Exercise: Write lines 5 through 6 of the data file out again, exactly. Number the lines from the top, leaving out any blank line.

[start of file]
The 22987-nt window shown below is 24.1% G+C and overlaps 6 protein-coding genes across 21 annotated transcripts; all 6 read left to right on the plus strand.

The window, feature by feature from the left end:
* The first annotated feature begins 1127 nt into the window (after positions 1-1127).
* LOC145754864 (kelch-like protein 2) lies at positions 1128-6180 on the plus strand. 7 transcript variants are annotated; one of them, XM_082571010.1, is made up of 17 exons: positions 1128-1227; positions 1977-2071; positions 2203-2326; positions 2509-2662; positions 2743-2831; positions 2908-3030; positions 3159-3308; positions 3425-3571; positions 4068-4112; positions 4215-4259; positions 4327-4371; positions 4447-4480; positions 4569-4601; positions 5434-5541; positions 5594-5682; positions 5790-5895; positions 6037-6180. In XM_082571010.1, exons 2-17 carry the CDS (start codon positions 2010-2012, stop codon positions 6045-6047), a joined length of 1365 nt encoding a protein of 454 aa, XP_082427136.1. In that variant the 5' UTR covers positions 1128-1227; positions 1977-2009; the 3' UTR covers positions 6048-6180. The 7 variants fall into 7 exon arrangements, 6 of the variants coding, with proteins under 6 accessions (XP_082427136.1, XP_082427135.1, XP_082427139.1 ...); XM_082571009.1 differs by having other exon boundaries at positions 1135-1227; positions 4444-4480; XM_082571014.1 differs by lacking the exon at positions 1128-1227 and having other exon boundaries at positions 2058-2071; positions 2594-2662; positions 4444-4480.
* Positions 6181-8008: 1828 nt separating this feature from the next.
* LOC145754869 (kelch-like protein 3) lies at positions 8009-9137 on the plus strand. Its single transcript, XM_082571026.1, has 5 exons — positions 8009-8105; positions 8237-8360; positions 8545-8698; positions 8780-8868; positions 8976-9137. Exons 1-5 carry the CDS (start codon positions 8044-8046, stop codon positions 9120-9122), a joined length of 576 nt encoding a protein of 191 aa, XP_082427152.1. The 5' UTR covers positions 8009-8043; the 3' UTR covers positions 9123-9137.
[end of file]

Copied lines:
* Positions 6181-8008: 1828 nt separating this feature from the next.
* LOC145754869 (kelch-like protein 3) lies at positions 8009-9137 on the plus strand. Its single transcript, XM_082571026.1, has 5 exons — positions 8009-8105; positions 8237-8360; positions 8545-8698; positions 8780-8868; positions 8976-9137. Exons 1-5 carry the CDS (start codon positions 8044-8046, stop codon positions 9120-9122), a joined length of 576 nt encoding a protein of 191 aa, XP_082427152.1. The 5' UTR covers positions 8009-8043; the 3' UTR covers positions 9123-9137.